Is it time to augment our digital senses?

First of all, what is a digital sense?

Digital Senses Theory

Digital data is discrete: each bit is a sample; run enough samples fast enough, and it creates the illusion of continuity. We can watch an 8K video stream of low tide and understand it is real by the illusion of continuity—but it is not. It is a fantastic orchestration of light and bit logic.

QLED 8K HDTV
This is Not a Pipe – René Magritte

Our data is continuous: where does a smell end? We stream data continuously with almost no effort.

To illustrate this concept, here are two graphs.

Continuous Signal
Discrete Signal

The first graph depicts a continuous signal. The second graph depicts the same signal sampled about 9 times.

The discrete signal contains a lot less information; but at the same time gives us a good idea of the original signal without sampling ad infinitum, as the first graph would require to Perfectly recreate it in digital form.

The only way to replicate the continuous signal—or copy it—is to use an analog method; where the receiving medium takes on the physical properties of the signal—like a vinyl record. This method has no sample rate limit, but its operations and dynamic range are limited by the medium.

You can’t perform operations on analog data without modifying the medium. We can change the way a record sounds by slowing the RPMs or scratching it like a DJ; but we can’t throw auto tune on it without a digital analog converter.

My theory is this: AI could be the DAC for our senses.

Our digital senses evolution is limited by state-of-the-art discrete Boolean signals:

  • “Like” or don’t
  • “Retweet” or don’t
  • “Comment” or don’t

It’s the lack of rich sensory data that’s making the internet a terrible place to be.

As it stands, we don’t ask much of our senses and frontload a ton of discrete signals to the pre-frontal cortex; resulting in fatigue, stress, anxiety and a framework of the world constructed of shallow data sets—like Likes. Since we don’t have all the information, we desperately extrapolate bits of data and cling to misinformed conclusions.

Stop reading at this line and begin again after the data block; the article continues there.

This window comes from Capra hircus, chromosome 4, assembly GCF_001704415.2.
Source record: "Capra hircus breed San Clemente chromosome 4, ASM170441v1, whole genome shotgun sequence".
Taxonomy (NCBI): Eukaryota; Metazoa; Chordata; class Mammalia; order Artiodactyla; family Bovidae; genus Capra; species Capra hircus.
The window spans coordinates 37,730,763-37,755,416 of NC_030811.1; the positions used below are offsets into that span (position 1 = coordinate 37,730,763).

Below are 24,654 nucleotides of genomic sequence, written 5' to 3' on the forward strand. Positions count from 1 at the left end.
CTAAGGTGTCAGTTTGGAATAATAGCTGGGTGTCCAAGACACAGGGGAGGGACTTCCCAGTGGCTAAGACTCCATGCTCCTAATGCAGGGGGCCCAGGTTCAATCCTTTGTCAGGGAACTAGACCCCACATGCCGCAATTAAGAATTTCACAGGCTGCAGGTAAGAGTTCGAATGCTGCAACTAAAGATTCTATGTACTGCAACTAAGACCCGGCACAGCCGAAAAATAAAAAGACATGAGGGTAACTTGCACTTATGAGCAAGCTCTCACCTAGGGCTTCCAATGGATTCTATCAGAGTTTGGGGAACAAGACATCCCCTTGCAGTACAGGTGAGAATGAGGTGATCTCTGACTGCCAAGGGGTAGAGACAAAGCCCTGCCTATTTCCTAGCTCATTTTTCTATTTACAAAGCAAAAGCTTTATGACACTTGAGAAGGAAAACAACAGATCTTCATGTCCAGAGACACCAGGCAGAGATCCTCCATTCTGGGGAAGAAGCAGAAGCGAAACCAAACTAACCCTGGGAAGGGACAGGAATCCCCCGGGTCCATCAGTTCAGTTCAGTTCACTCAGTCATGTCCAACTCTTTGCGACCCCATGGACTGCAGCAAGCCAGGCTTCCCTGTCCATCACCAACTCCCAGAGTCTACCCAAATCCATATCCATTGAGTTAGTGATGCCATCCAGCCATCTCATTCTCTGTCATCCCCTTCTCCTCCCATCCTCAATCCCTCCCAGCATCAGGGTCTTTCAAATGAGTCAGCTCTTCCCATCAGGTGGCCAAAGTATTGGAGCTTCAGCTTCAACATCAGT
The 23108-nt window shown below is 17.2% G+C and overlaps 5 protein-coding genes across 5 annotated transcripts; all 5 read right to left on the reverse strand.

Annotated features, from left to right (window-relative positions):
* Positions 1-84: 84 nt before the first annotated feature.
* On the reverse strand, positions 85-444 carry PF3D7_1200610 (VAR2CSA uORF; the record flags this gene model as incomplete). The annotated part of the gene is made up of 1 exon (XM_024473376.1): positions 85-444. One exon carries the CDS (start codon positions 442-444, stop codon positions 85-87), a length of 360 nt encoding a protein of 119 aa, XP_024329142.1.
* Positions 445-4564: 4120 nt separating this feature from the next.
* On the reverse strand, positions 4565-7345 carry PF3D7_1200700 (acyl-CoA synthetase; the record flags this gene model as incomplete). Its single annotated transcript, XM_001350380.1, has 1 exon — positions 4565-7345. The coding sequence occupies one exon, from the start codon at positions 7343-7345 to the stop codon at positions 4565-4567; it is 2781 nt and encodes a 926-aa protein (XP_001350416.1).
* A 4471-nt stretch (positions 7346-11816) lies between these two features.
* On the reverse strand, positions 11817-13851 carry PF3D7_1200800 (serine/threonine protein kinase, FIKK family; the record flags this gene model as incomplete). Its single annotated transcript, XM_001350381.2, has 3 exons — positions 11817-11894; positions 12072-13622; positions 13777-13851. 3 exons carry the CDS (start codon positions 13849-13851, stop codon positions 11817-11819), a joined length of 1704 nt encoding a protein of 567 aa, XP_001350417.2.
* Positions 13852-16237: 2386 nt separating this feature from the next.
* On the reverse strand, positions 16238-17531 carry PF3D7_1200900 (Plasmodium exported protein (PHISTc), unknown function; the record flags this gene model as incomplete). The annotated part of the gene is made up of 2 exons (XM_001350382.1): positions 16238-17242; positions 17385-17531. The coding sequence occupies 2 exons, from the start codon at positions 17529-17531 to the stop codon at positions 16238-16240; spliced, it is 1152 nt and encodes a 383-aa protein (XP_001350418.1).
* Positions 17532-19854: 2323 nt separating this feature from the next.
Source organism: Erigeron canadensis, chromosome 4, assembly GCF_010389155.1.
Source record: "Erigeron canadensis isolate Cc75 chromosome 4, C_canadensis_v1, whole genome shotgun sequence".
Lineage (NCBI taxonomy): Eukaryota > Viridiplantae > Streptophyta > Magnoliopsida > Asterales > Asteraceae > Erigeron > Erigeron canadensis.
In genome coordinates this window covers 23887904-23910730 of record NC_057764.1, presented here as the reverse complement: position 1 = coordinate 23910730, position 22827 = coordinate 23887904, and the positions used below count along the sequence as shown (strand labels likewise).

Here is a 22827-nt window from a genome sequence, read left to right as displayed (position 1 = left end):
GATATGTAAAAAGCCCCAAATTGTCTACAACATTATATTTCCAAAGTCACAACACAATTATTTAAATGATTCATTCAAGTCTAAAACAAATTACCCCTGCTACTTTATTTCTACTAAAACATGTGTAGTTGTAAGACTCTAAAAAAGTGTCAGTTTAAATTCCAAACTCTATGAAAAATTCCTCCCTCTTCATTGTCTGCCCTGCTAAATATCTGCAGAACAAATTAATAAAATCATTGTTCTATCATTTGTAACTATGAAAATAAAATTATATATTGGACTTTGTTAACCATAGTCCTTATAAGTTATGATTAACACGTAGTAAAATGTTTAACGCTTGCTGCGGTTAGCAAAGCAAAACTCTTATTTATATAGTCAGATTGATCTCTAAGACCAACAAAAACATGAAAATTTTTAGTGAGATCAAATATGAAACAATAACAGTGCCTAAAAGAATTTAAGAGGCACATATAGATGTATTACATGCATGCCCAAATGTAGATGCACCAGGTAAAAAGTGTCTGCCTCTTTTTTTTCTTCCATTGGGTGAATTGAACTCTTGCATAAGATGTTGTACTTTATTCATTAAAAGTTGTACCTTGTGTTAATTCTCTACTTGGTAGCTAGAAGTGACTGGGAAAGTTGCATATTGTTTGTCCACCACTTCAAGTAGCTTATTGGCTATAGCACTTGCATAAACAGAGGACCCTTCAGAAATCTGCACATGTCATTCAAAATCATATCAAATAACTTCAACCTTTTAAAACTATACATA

Rich sensory data doesn’t have to mean more data. As long as the signals are discrete, larger quantities of data won’t produce a sensory experience—aside from predicting the next time you will sneeze, more data can only increase the confidence of predictive models, for better and worse. Predictive models can match an ad with a user, but can’t help us feel the presence of someone else digitally.

Imagine stepping outside

As you step outside: instead of 37th Street, you just see Minecraft. That is how our senses feel right now.

We see each other, but we don’t feel each other. When I say feel I mean presence: full color, fabrics, soundscapes, the smell of fresh cut grass and two stroke engine exhaust. Our digital sensory sample rate is very low, which translates to an experience akin to listening to a crappy Limewire download from 2000.

Continuous signal processing

Can you tell if someone is lying over Zoom? I don’t know. But it’s much easier to tell if someone is lying when they are standing directly in front of you.

Expanding on this example using the discrete and continuous frameworks:

Discrete Lying Signals

  • Too much eye contact
  • Not enough eye contact
  • Shifting
  • Nonfactual information

Continuous Lying Signals (as inferred thoughts)

  • They don’t usually act like that.
  • They were acting strange.
  • It felt wrong.

Perhaps, you can see where the discrete signals would fail. It doesn’t take into account an individuals wiggliness.

We can say:

  • Hey, that wiggly line sort of looks like this wiggly line…

But to say:

  • That wiggly line is just like this wiggly line, so they are a match.
  • I predict they will behave the same way and express the same properties.

The latter is a decision, which when deployed can cause some damage to the medium (us)—but the latter can also predict which brand of toothbrush you prefer and when you might need one ($$$).

I am a continuous wiggly signal

This is all I’m saying. With more data, we may be able to predict my next sneeze—but seeing me for all my wiggliness is something our current digital paradigm fails to afford.

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